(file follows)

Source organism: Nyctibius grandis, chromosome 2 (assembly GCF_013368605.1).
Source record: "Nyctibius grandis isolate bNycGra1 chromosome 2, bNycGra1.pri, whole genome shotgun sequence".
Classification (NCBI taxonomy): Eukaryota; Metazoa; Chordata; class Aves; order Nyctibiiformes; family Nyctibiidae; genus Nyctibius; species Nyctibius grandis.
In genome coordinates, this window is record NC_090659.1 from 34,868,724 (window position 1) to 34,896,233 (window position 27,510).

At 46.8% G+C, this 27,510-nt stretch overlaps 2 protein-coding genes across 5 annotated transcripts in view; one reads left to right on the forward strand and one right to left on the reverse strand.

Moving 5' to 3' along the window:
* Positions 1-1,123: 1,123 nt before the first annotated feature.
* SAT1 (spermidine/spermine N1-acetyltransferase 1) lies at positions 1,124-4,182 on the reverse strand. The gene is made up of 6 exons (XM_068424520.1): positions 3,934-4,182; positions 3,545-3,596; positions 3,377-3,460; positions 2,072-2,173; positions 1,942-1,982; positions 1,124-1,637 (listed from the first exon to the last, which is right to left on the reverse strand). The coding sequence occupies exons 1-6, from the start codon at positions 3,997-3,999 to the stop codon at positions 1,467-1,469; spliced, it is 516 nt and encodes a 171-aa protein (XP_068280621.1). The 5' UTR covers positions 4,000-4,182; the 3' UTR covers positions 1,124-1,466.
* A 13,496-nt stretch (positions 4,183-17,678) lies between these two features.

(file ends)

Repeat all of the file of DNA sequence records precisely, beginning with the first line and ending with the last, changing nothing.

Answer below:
Source organism: Nyctibius grandis, chromosome 2 (assembly GCF_013368605.1).
Source record: "Nyctibius grandis isolate bNycGra1 chromosome 2, bNycGra1.pri, whole genome shotgun sequence".
Classification (NCBI taxonomy): Eukaryota; Metazoa; Chordata; class Aves; order Nyctibiiformes; family Nyctibiidae; genus Nyctibius; species Nyctibius grandis.
In genome coordinates, this window is record NC_090659.1 from 34,868,724 (window position 1) to 34,896,233 (window position 27,510).

At 46.8% G+C, this 27,510-nt stretch overlaps 2 protein-coding genes across 5 annotated transcripts in view; one reads left to right on the forward strand and one right to left on the reverse strand.

Moving 5' to 3' along the window:
* Positions 1-1,123: 1,123 nt before the first annotated feature.
* SAT1 (spermidine/spermine N1-acetyltransferase 1) lies at positions 1,124-4,182 on the reverse strand. The gene is made up of 6 exons (XM_068424520.1): positions 3,934-4,182; positions 3,545-3,596; positions 3,377-3,460; positions 2,072-2,173; positions 1,942-1,982; positions 1,124-1,637 (listed from the first exon to the last, which is right to left on the reverse strand). The coding sequence occupies exons 1-6, from the start codon at positions 3,997-3,999 to the stop codon at positions 1,467-1,469; spliced, it is 516 nt and encodes a 171-aa protein (XP_068280621.1). The 5' UTR covers positions 4,000-4,182; the 3' UTR covers positions 1,124-1,466.
* A 13,496-nt stretch (positions 4,183-17,678) lies between these two features.